The need to improve access to credit for small and medium size enterprises’ access in order to boost economic growth has now become a well received mantra, popular with International Financial Institutions and African politicians alike.
To be sure, the object of this consensus remains hazy, its outlines ill-defined and useful data hard to find. For example, the statistics provided by banking authorities in both West and Central francophone Africa do not segregate SME’s borrowings from other types of borrowings. Arguably, it’s difficult to understand, let alone manage, something that is not being measured.
One thing remains: the supply of credit for SME’s far lags demand in sub-Sahara Africa. The World Bank (1) found that, in our region, only 22% of businesses had credit lines available from their banks in 2009 and that, for 46% of businesses, access to credit stood as a major constraint on growth. With SME’s being responsible for 80% of output and employment, it’s hard to understate the consequences of the scarcity of credit on the economy.
There are multiple reasons to this state of affairs. A major cause is the discrepancy between the methods used by banks to assess creditworthiness and the realities on the ground in sub-Sahara Africa.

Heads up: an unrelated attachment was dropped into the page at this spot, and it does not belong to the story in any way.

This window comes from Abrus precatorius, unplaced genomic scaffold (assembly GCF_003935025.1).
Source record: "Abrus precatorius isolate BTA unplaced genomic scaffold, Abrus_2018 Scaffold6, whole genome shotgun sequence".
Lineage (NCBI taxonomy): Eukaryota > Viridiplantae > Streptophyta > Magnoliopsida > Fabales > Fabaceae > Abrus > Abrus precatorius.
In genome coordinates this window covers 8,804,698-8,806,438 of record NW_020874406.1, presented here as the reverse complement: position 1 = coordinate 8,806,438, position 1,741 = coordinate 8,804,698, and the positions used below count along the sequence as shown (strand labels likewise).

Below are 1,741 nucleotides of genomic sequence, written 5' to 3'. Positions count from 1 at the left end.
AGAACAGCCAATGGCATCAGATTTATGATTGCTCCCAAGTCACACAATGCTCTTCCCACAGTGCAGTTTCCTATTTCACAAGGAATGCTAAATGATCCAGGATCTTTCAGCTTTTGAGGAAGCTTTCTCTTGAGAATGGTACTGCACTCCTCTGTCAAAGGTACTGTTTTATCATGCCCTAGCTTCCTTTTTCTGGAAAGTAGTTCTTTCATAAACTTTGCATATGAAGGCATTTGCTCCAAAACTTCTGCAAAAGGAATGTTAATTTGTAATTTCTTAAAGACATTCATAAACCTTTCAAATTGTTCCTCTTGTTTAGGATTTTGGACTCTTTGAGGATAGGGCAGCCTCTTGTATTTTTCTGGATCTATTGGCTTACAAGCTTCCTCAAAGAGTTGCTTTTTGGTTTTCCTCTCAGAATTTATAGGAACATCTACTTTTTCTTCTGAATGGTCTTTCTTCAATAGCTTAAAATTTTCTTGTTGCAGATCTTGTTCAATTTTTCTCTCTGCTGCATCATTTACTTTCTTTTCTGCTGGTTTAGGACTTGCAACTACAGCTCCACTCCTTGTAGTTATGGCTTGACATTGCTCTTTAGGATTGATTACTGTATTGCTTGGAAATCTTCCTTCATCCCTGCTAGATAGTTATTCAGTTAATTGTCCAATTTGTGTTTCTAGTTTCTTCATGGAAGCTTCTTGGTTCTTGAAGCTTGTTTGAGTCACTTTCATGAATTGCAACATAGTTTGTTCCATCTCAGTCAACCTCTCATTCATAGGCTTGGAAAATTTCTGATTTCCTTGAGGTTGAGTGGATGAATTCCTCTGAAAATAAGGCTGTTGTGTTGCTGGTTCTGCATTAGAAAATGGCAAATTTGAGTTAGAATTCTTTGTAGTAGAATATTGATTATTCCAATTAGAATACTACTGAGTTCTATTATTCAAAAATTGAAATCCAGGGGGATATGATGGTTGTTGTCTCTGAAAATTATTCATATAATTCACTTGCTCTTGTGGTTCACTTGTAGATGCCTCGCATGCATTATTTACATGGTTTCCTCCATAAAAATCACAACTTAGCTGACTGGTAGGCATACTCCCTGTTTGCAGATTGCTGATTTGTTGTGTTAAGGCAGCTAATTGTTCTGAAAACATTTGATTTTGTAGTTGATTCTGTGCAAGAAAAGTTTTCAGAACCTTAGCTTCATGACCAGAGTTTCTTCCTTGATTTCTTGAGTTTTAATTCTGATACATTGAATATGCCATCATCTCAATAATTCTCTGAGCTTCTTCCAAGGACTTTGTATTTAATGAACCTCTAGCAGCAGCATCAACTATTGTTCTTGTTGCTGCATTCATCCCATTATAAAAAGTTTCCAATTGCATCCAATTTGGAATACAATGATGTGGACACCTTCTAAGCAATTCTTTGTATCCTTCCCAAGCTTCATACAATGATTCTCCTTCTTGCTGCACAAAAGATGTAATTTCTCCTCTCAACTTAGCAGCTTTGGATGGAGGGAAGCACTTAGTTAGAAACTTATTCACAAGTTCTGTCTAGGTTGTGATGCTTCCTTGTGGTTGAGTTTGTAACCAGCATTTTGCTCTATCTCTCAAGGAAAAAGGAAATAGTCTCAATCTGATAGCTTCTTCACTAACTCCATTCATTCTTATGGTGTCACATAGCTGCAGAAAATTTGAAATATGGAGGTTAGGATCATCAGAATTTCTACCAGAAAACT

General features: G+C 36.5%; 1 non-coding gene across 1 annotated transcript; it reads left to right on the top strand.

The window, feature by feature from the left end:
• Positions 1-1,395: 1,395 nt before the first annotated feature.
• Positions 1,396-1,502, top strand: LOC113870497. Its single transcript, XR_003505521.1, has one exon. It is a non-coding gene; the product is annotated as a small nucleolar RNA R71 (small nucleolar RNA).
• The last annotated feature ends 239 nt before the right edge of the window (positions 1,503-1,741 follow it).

Historically, banks were designed to cater to the financing needs of (i) large companies, mostly foreign ones, (ii) by looking at a few crude ratios reflecting the company’s asset base.
This approach becomes ineffective when banks are faced with the task of financing (i) small and medium size companies, often operating informally, (ii) which do not provide reliable financial statements nor offer substantial assets as collateral.
Rising to the challenge of financing SME’s will require that banks change their perspective and position themselves to finance bankable transactions brought in by SME’s instead of trying to find bankable SME’s to finance.
The focus must, therefore, turn to identifying and capturing the cash flows generated by the proposed transaction and away from the strength of the borrowing company.
The focus must also turn to developing product expertise. In most of our banks that expertise is often lacking, the headcount being heavily skewed toward customer and risk management personnel. Without essential product expertise, it is next to impossible to provide financing that closely reflects the client’s needs.
Without such a paradigm shift, financing SME’s will remain as elusive as ever.
(1) World Bank Enterprise Survey 2009.